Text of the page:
Chef Paul tells us there’s a lot to get through. It’s a big lesson alright: French onion soup, gnocchi with pesto, and a cold chocolate souffle with coffee Anglaise. He says we need to allow about an hour for each course. The soup is all about getting the right intensity of flavour; too much reduction and you’ll only be able to eat a couple of spoonfuls, too little, and it will be insipid and really boring. The gnocchi is about using floury dry potatoes, getting the shape right and not overcooking it, and the souffle, well, there are so many obstacles to getting this right that it gets a paragraph on it’s own.
It’s sort of like a mousse in texture but with more air, and when it’s chilled it sits beautifully above the ramekin, thanks to gelatine and a raised collar. So firstly we have to prepare the ramekin by wrapping a band of acetate around the sides so that it sits about 3 cm above the height of the dish. It must be even. ( I remember the Genoise sponge last week.)
The filling is a combination of the four bowls of mixture: a sabayon, melted chocolate, meringue and whipped cream, each prepared to precise instructions. Once mine is in the fridge I feel a sense of relief although it’s taken over an hour and I still have to make the coffee anglaise.
The gnocchi appears the easiest dish in this lesson but my mixture seems too moist, not at all like Chef’s dough. I gently turn the small squidgy pieces across the back of a fork to get the nice ridges and they only just hold together. I hope that putting them in the fridge a while will firm them up. The pesto however is a beautiful colour and has an intense taste.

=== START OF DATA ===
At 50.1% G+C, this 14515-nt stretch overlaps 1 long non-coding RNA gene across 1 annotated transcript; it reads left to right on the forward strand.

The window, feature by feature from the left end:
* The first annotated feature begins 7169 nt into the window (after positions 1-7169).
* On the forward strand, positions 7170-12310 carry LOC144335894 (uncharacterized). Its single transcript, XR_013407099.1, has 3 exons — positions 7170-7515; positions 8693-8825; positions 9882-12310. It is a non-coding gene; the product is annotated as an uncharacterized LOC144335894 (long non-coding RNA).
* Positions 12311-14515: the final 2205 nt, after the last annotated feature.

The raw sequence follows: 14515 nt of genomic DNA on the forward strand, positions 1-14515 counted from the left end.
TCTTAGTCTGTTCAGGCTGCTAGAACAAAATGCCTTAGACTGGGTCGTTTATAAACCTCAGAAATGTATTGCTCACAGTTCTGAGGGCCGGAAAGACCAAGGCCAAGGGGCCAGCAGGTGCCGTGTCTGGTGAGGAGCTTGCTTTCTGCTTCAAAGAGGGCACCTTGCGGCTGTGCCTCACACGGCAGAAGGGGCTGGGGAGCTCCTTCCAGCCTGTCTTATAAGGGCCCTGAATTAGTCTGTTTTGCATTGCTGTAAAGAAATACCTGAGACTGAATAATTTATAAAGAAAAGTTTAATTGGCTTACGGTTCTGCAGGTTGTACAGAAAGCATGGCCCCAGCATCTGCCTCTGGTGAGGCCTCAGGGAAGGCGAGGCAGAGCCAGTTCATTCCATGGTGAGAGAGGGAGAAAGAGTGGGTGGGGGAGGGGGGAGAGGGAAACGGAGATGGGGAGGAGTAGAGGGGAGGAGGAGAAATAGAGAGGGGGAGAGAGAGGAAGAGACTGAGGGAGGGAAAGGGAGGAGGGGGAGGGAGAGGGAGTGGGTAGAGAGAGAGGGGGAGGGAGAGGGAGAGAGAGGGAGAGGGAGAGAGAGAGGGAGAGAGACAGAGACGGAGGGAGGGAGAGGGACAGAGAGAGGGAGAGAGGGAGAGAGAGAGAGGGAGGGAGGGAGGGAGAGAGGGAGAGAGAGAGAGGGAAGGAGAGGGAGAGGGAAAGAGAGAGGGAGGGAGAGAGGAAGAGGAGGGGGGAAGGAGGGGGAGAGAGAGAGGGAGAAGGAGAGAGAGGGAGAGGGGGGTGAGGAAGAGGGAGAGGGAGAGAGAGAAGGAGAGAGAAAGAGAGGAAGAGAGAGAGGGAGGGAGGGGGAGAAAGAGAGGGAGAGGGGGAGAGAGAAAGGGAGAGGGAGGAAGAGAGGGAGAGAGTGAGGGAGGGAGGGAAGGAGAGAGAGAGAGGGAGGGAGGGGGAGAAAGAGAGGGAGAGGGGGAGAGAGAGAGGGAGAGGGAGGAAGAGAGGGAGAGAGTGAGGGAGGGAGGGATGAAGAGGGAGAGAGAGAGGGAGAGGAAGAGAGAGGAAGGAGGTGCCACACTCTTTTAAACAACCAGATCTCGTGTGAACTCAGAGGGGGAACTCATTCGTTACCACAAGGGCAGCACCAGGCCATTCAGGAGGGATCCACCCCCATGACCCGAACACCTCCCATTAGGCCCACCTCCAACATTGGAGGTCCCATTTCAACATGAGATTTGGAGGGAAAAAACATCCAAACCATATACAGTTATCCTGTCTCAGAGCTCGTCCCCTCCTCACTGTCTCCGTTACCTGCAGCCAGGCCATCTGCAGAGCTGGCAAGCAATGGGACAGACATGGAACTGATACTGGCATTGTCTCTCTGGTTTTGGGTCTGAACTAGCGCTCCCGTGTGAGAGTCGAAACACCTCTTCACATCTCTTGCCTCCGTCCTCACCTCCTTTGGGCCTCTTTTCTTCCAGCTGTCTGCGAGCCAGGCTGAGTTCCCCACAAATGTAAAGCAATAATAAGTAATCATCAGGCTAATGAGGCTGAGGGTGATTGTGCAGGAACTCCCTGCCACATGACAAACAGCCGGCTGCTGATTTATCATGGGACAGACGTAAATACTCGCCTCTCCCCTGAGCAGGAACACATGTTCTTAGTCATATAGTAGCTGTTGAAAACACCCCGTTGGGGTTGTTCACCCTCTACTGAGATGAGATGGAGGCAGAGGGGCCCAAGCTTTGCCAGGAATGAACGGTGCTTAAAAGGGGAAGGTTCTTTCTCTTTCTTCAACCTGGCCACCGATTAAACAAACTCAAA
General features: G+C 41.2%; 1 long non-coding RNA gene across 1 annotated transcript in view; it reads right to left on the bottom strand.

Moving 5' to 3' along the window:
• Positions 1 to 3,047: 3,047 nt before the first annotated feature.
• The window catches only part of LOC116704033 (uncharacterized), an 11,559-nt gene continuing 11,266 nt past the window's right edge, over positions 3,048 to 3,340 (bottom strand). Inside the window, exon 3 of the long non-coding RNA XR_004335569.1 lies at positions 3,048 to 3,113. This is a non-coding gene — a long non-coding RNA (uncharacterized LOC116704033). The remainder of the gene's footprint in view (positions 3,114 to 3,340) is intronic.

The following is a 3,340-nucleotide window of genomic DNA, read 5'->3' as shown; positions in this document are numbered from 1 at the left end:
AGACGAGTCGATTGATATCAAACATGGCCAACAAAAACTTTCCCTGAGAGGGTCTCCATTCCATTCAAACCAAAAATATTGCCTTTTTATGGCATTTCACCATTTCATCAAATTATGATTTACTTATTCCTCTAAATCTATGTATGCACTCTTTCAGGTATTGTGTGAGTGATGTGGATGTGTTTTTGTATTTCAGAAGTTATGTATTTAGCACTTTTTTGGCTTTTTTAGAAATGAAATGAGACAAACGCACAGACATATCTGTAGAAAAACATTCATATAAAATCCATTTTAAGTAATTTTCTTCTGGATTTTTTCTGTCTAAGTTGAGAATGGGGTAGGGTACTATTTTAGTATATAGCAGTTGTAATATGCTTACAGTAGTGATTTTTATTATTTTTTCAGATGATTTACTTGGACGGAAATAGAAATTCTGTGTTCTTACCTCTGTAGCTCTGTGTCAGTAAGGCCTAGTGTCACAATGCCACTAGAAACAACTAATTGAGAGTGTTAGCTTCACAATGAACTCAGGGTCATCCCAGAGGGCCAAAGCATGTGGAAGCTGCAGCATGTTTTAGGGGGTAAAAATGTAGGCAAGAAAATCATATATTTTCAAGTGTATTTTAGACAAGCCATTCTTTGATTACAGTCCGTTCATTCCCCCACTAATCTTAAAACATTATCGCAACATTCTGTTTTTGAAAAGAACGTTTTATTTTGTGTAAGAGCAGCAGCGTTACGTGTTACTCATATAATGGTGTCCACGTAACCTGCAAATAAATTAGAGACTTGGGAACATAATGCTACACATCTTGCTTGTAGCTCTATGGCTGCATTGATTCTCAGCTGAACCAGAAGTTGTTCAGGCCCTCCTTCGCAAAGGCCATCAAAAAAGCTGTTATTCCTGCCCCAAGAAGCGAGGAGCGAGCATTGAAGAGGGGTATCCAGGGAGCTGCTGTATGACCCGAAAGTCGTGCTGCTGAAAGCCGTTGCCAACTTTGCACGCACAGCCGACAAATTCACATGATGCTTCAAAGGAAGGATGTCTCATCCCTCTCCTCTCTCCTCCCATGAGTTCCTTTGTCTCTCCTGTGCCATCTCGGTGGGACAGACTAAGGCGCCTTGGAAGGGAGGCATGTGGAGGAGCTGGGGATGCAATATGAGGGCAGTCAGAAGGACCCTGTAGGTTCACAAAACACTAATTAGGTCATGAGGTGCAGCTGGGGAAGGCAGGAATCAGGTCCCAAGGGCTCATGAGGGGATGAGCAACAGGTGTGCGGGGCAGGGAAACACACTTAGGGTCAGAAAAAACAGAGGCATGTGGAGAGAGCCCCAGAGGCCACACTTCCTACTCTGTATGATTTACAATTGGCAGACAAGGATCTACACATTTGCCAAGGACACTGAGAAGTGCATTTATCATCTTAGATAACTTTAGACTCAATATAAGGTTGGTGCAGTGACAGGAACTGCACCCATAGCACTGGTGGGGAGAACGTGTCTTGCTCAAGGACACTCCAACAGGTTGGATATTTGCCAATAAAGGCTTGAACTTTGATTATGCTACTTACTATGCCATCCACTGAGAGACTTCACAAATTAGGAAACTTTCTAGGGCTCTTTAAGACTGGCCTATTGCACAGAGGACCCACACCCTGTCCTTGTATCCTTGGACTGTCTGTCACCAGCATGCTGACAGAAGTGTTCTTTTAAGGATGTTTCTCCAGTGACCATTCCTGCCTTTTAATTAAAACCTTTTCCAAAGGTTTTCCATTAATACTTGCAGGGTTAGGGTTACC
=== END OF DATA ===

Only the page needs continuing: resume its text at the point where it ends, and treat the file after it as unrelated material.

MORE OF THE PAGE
I start on the soup knowing that it will be a chance to test my ability to get the flavour just right. The onion slicing holds me up. I’m still painfully slow at preparing vegies and the onions have to be thin, even juliennes. I’ve reduced the two stocks, veal and chicken, and think they taste pretty good so in they go with the sweated onions and herbs. I’m feeling confident that I will have something special to present to Chef.
Not so the gnocchi which I would rather not talk about. The pieces are too big. I see that now. The fridge hasn’t made much difference to the texture. They start to fall apart in the boiling water and there’s nothing I can do. I think about not presenting the dish at all which would of course mean scoring 0. But the pesto is really good so I box on even though I’m not at all proud of the plate. It’s no surprise that Chef doesn’t say much.
I scuttle back to my work station to plate up the soup and the dessert. The soup is so good it warrants a hand shake and a huge smile. And the souffle is perfect, as is the coffee Anglaise.
Two out of three ain’t bad, but it’s the gnocchi I’m thinking about as I bike home as fast as I can, the gentle evening breeze cooling me down and removing some of the fluster that remains after nearly five hours of intense concentration in a hot kitchen.